I’ve started to dread the Indians’ annual trip to Oakland each year.  For some reason, the combination of the Athletics and the Coliseum seem to befuddle the Tribe.  In fact, the Indians had not even won a series in Oakland since 2002 – when Ryan Drese and Terry Mullholland were the winning pitchers of record.  Even CC Sabathia, a Bay Area native, always seemed to struggle when he returned to his home stomping grounds while wearing a Cleveland Indians uniform.  When the Tribe defeated Oakland 4-3 today, they finally broke their nine year series losing streak against the Athletics and propelled themselves to a 21-9 record.

I knew they’d be in for a tough series this week, as they were set to face Tyson Ross, Trevor Cahill, and Brett Anderson.  In Tuesday’s game, the Indians were able to get to Brian Fuentes late, while they fell to the Athletics 3-1 on Wednesday night.  Wednesday night’s game started to feel like it was the Cleveland Indians versus David DeJesus after a while, thanks to a couple of mistake pitches by Josh Tomlin.

The Indians needed to find a way to get to Oakland pitching, since the Athletics’ offense is definitely containable right now.  (They’re ranked 28 out of 30 Major League teams.)  I’m on an excursion to Las Vegas at the moment, so I had to settle for listening to the game over my cellular phone as I drove from Las Vegas to Hoover Dam.  I managed to hear up to the point where the Indians pulled into the lead 2-1 on Asdrubal Cabrera’s two-run single.  At that point I descended into the bowels of the Hoover Dam to tour the power plant facilities.  By the time I emerged and cellular service returned, I figured the game had long since ended.

Much to my surprise, the game was in the 12th inning with the Indians up 4-2.  I had already mentally ceded this game to the Athletics; in part due to the fact that I did not expect much from the Indians while in Oakland because of their past record in the city.  As much as I’d like to see the Indians win every game, I know they’re going to lose every so often.  So I propped my phone on the ledge of the Hoover Dam, leaned against the wall, and listened to the bottom of the 12th.  I can’t tell you how many odd stares I got as people walked by (I like to think they were trying to figure out what game I was listening to).  The fact that I kept screaming out loud at the game probably didn’t help matters, although I did an admirable job of keeping my language G-rated.  It got to the point where I was nervously pacing back and forth on top of the dam, pausing only to shoot a picture every so often.  When Hideki Matsui popped out to end the game, I pumped my fist in the air and yelled an emphatic YES!  If I thought people were staring at me before…

First, I need to remind myself that it is May and I should calm down.  I’m having so much fun watching this team sometimes staying calm is easier said than done.  Today’s win marks the seventh time in team history the Indians have started the season 21-9.  (I should mention that 1948 was one of those seasons)  It’s hard not to have a little fun with them, as a number of people in Nevada learned from me today.


  • Mike H says:

    Awesome post, so with you! When we left Capt. Lou Marson on 3rd after a leadoff “triple,” I figured this game was lost – you just can’t blow chances like that. On top of that, I started to worry on a grander level. My friend and I found the need to acronymize R3L2O to summarize our frustration with the Indians’ inability tog et runners home from 3rd with less than 2 outs. To hear it happen brought back all those old memories, and started me worrying that this was that Same Historically Inept Tribe I’d gotten sadly used to.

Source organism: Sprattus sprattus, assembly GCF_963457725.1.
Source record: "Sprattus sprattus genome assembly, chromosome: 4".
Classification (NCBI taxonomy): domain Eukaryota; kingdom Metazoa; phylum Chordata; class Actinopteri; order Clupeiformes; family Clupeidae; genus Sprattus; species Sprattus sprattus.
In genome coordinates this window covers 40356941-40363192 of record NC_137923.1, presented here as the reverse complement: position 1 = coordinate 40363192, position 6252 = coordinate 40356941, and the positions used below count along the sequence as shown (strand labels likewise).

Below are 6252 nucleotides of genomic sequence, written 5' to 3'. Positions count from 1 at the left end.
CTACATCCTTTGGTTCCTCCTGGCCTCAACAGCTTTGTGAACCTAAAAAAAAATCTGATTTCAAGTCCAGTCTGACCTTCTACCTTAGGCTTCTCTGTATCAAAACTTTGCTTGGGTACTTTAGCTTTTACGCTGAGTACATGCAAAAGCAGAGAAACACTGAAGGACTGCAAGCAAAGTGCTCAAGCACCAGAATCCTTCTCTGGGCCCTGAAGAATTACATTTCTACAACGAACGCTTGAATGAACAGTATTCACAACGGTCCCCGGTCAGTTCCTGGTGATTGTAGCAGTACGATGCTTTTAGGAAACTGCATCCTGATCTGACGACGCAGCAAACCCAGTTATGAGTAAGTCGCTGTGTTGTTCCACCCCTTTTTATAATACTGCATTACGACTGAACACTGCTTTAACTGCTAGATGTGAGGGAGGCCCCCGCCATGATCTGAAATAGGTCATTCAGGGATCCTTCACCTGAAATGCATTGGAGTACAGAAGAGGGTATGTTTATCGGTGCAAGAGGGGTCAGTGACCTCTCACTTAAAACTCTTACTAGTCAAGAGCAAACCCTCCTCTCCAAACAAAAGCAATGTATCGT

To be able to pull a game out like this, with a combination of a little timely hitting, some great bullpen work, and a little luck that seems to follow the teams that do great things…maybe this isn’t the Same Historically Inept Tribe. For a while I tried to merely discretely sip the Kool Aid, but then I realized: I didn’t expect to be able to say Cleveland and Playoffs in the same sentence realistically for a long time, so I’m not wasting my opportunities now. We go .500 the rest of the year, we hit 87 wins, and the rest of the Central are digging themselves some deep holes. Yes, it’s May. Yes we’re less than 20% of the way through the season. Yes, if you don’t give your heart away it won’t get broken. But gosh darn it, heartbreak and irrational exuberance is what sports, especially in Cleveland, is about! The sun is finally shining, l;iterally and metaphorically, so let’s enjoy it while it’s here!


  • Stephanie Liscio says:

    When I heard about the Marson leadoff triple, I was immediately glad that I missed that taking place live. That’s the kind of thing that makes me want to punch a wall – you mean to tell me you couldn’t even get a sac fly? And I agree, typically when there’s a missed opportunity like that, the other team seems to pounce on it.

    And I feel the same way about the Same Historically Inept Tribe. When Perez struggled in the bottom of the 12th, I just had visions of those that came before him…Wickman, Borowski, Wood. Although unlike those guys, he got that 3rd out and held on to a very slim lead.

    I figure it’s good to enjoy myself now, just in case things fall apart later in the season. You know, people kept saying “well, it’s only April, they’ll fall apart.” April came and went and they still seem to be holding on. They seem to have a lot of faith in themselves, and these are guys that won championships at lower levels. Granted, AAA and AA aren’t exactly the Major Leagues, but I think that winning attitude comes in handy.